Chemotherapeutic potential.  Although aqueous extracts of dandelion have been used in traditional medicine throughout Asia, Europe, and North America11 for the treatment of various types of cancer, including leukemia and breast cancer, the mechanism by which such extracts might act is unknown.

Anticarcinogenic effects of dandelion on cell proliferation and metastasis formation have been investigated in vitro. The results show that these extracts induce apoptosis in human hepatoma cells (HepG2) and exhibit cytotoxic activities in cell lines of human intestinal carcinoma (Caco-2).86

Dandelion, at concentrations of 0.2 mg/mL, increased the production of cytokines by HepG2 cells.86 In particular, an aqueous extract of dandelion caused a 26% time-dependent and partially dose-dependent reduction of cell viability. Furthermore, in cells treated for 48 h, a maximal secretion of TNF-α (186 ± 2.0 pg/mL) and of IL-1 (66 ± 1.7 pg/mL) was observed. The increased TNF-α and IL-1 levels likely contributed to the observed dandelion-extract-induced apoptosis, which was almost completely blocked by the addition of anti-TNF-α and IL-1 antibodies.86

An alcoholic extract of dandelion, administered to mice for 10 days, markedly inhibited the growth of inoculated Ehrlich ascites cancer cells within a week of treatment.87 A nondialyzable hot water extract of roots (Tof-CFr) with antitumor activity was isolated from dandelions. Tof-CFr showed antitumor effects in Ehrlich ascites carcinoma from ddY mice and in syngeneic tumor lines derived from C3H/He-MM46 mice. It has been suggested that Tof-CFr, a glucose polymer, is similar to antitumor polysaccharides such as lentinan in terms of mechanism of antitumor action and increased resistance against viral infections.87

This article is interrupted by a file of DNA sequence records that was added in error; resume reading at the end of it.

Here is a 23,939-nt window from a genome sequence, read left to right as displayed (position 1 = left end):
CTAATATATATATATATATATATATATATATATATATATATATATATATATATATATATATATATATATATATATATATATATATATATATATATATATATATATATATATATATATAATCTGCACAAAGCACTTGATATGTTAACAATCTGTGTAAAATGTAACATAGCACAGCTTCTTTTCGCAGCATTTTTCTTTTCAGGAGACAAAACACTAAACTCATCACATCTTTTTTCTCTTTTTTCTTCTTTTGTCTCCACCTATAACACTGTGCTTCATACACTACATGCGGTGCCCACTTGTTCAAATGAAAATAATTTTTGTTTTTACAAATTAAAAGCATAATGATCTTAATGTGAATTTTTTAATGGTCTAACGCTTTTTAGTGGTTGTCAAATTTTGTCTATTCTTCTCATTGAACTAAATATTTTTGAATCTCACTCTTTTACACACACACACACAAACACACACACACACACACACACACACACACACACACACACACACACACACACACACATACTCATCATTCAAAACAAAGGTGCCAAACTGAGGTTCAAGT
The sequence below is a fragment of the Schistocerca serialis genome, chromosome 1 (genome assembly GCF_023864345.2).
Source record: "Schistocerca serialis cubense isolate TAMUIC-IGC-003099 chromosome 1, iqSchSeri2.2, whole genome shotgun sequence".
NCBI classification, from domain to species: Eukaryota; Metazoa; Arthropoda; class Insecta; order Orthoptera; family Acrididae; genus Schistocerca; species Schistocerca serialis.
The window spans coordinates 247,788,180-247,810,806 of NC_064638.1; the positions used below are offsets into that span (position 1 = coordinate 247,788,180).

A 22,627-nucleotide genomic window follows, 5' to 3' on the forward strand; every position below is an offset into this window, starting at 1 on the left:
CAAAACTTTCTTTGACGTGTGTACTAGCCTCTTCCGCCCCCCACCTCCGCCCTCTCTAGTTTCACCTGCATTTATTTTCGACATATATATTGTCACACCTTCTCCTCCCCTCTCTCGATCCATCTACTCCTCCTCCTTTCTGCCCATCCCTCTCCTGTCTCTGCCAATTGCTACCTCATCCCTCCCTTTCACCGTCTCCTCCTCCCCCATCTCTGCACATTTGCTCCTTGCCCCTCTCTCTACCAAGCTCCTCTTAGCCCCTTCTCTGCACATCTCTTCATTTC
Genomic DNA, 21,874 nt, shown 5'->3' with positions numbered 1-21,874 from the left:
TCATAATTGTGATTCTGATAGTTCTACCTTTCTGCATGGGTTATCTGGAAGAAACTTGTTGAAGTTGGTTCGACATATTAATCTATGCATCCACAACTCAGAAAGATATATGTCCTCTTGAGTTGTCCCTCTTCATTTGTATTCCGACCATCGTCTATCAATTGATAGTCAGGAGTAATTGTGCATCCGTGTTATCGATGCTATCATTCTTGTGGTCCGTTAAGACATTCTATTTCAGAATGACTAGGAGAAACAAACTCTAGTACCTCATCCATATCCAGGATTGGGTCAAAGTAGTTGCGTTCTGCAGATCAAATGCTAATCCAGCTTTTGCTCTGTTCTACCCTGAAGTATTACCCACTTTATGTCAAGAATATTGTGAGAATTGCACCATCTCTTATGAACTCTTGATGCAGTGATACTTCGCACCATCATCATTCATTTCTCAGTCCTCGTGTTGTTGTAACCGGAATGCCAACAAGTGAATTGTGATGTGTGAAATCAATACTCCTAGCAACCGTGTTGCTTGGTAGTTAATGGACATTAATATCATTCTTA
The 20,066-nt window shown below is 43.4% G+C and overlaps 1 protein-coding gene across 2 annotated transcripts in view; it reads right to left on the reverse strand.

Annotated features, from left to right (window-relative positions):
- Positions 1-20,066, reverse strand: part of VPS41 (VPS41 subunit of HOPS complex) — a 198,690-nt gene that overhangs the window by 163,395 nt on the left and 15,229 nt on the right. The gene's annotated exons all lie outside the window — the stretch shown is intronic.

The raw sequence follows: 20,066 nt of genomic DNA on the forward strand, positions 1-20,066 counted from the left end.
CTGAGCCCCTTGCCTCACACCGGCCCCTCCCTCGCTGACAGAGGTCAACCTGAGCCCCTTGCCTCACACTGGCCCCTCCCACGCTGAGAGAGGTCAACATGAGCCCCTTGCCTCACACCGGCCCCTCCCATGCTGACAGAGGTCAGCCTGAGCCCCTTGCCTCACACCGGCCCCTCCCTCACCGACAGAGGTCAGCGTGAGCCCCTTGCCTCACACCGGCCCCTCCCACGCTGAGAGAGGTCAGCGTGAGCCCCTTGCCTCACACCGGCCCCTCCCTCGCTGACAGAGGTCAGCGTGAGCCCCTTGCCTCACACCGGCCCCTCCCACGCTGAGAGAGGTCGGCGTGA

Recent results indicate that crude extracts of dandelion leaves decrease the growth of MCF-7/AZ breast cancer cells by 40%, after 96 h of incubation, in an ERK-dependent manner.88 Furthermore, an extract of dandelion roots was found to block invasion of MCF-7/AZ breast cancer cells, while an extract of dandelion leaves blocked the invasion of LNCaP prostate cancer cells. Inhibition of invasion was further evidenced by decreased phosphorylation levels of focal adhesion kinase and sulforhodamine B as well as by reduced activities of matrix metalloproteinases (MMP).88 Clearly, the effect on cell proliferation could be ascribed to the inhibition of ERK activity, with ERK being a major determinant in the MAPK pathway involved in cell survival, differentiation, and cell growth.89 Future fractionation and isolation of the active ingredients of the individual extracts will be important for elucidating the antiproliferative effects of dandelion leaf extracts.